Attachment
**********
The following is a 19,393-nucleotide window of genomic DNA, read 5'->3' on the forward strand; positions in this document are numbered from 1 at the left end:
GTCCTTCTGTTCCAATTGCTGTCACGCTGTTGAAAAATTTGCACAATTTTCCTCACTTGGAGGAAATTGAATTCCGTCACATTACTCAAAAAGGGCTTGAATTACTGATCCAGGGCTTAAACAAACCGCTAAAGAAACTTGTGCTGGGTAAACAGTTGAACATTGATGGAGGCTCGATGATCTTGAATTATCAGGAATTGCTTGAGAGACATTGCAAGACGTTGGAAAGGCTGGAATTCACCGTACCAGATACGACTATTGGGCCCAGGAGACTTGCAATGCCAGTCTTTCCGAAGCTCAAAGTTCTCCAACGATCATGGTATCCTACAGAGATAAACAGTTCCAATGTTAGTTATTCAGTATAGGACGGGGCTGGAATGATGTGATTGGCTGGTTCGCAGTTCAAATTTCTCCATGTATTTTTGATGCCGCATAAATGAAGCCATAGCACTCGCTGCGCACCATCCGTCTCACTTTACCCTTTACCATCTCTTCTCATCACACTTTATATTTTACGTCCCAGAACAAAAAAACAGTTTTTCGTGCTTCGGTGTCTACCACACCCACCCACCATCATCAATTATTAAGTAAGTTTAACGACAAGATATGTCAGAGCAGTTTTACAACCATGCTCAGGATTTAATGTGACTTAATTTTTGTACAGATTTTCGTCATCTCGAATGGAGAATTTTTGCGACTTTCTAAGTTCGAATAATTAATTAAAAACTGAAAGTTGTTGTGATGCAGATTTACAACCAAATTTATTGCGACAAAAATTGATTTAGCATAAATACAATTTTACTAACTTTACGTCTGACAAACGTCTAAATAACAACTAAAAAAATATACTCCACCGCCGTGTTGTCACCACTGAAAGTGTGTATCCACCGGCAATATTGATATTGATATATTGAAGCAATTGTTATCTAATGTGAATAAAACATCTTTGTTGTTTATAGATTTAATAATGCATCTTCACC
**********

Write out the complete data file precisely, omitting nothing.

The following is a 19,393-nucleotide window of genomic DNA, read 5'->3' on the forward strand; positions in this document are numbered from 1 at the left end:
GTCCTTCTGTTCCAATTGCTGTCACGCTGTTGAAAAATTTGCACAATTTTCCTCACTTGGAGGAAATTGAATTCCGTCACATTACTCAAAAAGGGCTTGAATTACTGATCCAGGGCTTAAACAAACCGCTAAAGAAACTTGTGCTGGGTAAACAGTTGAACATTGATGGAGGCTCGATGATCTTGAATTATCAGGAATTGCTTGAGAGACATTGCAAGACGTTGGAAAGGCTGGAATTCACCGTACCAGATACGACTATTGGGCCCAGGAGACTTGCAATGCCAGTCTTTCCGAAGCTCAAAGTTCTCCAACGATCATGGTATCCTACAGAGATAAACAGTTCCAATGTTAGTTATTCAGTATAGGACGGGGCTGGAATGATGTGATTGGCTGGTTCGCAGTTCAAATTTCTCCATGTATTTTTGATGCCGCATAAATGAAGCCATAGCACTCGCTGCGCACCATCCGTCTCACTTTACCCTTTACCATCTCTTCTCATCACACTTTATATTTTACGTCCCAGAACAAAAAAACAGTTTTTCGTGCTTCGGTGTCTACCACACCCACCCACCATCATCAATTATTAAGTAAGTTTAACGACAAGATATGTCAGAGCAGTTTTACAACCATGCTCAGGATTTAATGTGACTTAATTTTTGTACAGATTTTCGTCATCTCGAATGGAGAATTTTTGCGACTTTCTAAGTTCGAATAATTAATTAAAAACTGAAAGTTGTTGTGATGCAGATTTACAACCAAATTTATTGCGACAAAAATTGATTTAGCATAAATACAATTTTACTAACTTTACGTCTGACAAACGTCTAAATAACAACTAAAAAAATATACTCCACCGCCGTGTTGTCACCACTGAAAGTGTGTATCCACCGGCAATATTGATATTGATATATTGAAGCAATTGTTATCTAATGTGAATAAAACATCTTTGTTGTTTATAGATTTAATAATGCATCTTCACC